1. Lower price
I considered starting a concierge practice, before I chose DPC. When I opened my practice six years ago, concierge medicine was a well-established business model, while DPC was just in its infancy. There were a number of companies willing to help me transition to a concierge practice, but there were only a few doctors across the country to discuss DPC with. Yet I chose to go to DPC because it allowed me to continue to serve my poor and elderly population. I knew that it was more reasonable to expect patients to pay $30-$70 per month.
There are significant price variations within the DPC community. Some start at $50 and go up to $100, while others (like me) keep the price lower. I find that the higher price point discourages the most desirable patients—those without any serious health problems—to join the practice, selecting instead for a sicker, more needy population. Regardless, the bottom line is that the goal of DPC is to offer affordable care, while concierge tends to (with the higher price) to focus on premium care.
2. No insurance billing
This is the definition of the word “direct” in DPC: doctors are paid directly by patients, not by third parties. In truth, there is a growing movement toward payment by employers, and this stands to be a huge potential market for the overall DPC community. There also are some doctors who have a “hybrid” practice, where they have some direct care and some insurance-based patients. This is fraught with risks, though, as many payers (especially Medicare) contractually obligate providers to accept the negotiated rates. This makes it a breach of contract (or in the case of Medicare, illegal) to accept payment from directly from the patient in lieu of insurance payment.
So how does concierge do it? Very carefully. Billing for “non-covered services” is tricky, as the list of covered services by each insurance provider varies and regularly changes. This is the reason many concierge practices are affiliated with a company (such as MDVIP) to both set up and manage the practice. DPC, in contrast, is very simple (I like to say it’s “so simple even a doctor can run it”), charging a monthly fee that covers a registration fee (if you choose to do require one) and the cost of labs, procedures, and medications.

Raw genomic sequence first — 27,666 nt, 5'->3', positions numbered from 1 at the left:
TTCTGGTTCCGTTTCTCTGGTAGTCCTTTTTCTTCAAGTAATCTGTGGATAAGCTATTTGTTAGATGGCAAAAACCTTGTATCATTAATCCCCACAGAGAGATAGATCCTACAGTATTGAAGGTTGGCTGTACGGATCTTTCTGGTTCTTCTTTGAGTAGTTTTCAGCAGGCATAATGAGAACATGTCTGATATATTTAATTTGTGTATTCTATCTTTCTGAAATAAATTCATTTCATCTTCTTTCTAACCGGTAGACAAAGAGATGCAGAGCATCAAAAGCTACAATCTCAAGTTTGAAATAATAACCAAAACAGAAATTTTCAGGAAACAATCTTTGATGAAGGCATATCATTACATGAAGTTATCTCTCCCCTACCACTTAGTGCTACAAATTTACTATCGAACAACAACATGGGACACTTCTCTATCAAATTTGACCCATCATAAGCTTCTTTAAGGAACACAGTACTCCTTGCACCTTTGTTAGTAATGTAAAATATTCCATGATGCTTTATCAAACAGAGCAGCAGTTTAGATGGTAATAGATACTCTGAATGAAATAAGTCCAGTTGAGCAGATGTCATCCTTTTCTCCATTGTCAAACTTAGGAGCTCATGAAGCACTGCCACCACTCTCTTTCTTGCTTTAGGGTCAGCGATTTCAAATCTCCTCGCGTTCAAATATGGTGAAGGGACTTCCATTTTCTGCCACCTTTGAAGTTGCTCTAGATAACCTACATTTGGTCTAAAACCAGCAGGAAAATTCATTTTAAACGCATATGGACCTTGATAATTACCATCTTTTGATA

3. Focus on less care, cost
Being paid by a set monthly fee means that doctors are rewarded for keeping patients healthy and decreasing their overall costs. My patients are grateful when I explain why they don’t need the MRI scan, the antibiotic, or the ED visit. If I can prevent problems from happening, the patient is happy, and my office schedule can be open for those who need my care on that day. DPC is one of the few business models where it’s preferable to be less busy.
Some of this may also be true with concierge care, but often these practices offer premium services, such as in-office carotid dopplers, bone densities, and specialty labs and medications. The focus is giving a premium experience similar to that of first class on an airliner.
The big-picture difference
Concierge care has been around for many years, while DPC has only become significant over the past five years. In that time, DPC practices have gained significant attention, being included in provision of the Affordable Care Act, featured on cable news, and recently offered as a recommendation for cost savings by Consumer Reports. While concierge care has carved out its niche, DPC is more like a movement, with significant excitement among liberals and conservatives, young physicians and those (like me) nearing retirement, insured and uninsured, and people of all economic classes.
Why is this? I believe it’s because DPC takes the primary care doctors out of the influence of the hospitals and insurance companies and gives them back to those who matter the most: the patients. This is something both doctors and patients have yearned for and could possibly stem the seemingly unstoppable rising cost of care. How? By no longer rewarding doctors for keeping patients sick, increasing care, and feeding the system. Pay doctors for better care, not more care and amazingly…you get what you pay for.
Rob Lamberts, MD, is a board-certified internist and pediatrician who runs Dr. Rob Lamberts, LLC, a direct primary care practice in Augusta, Ga. He also recently gave a TED talk on the DPC model. Have questions about DPC? Email [email protected].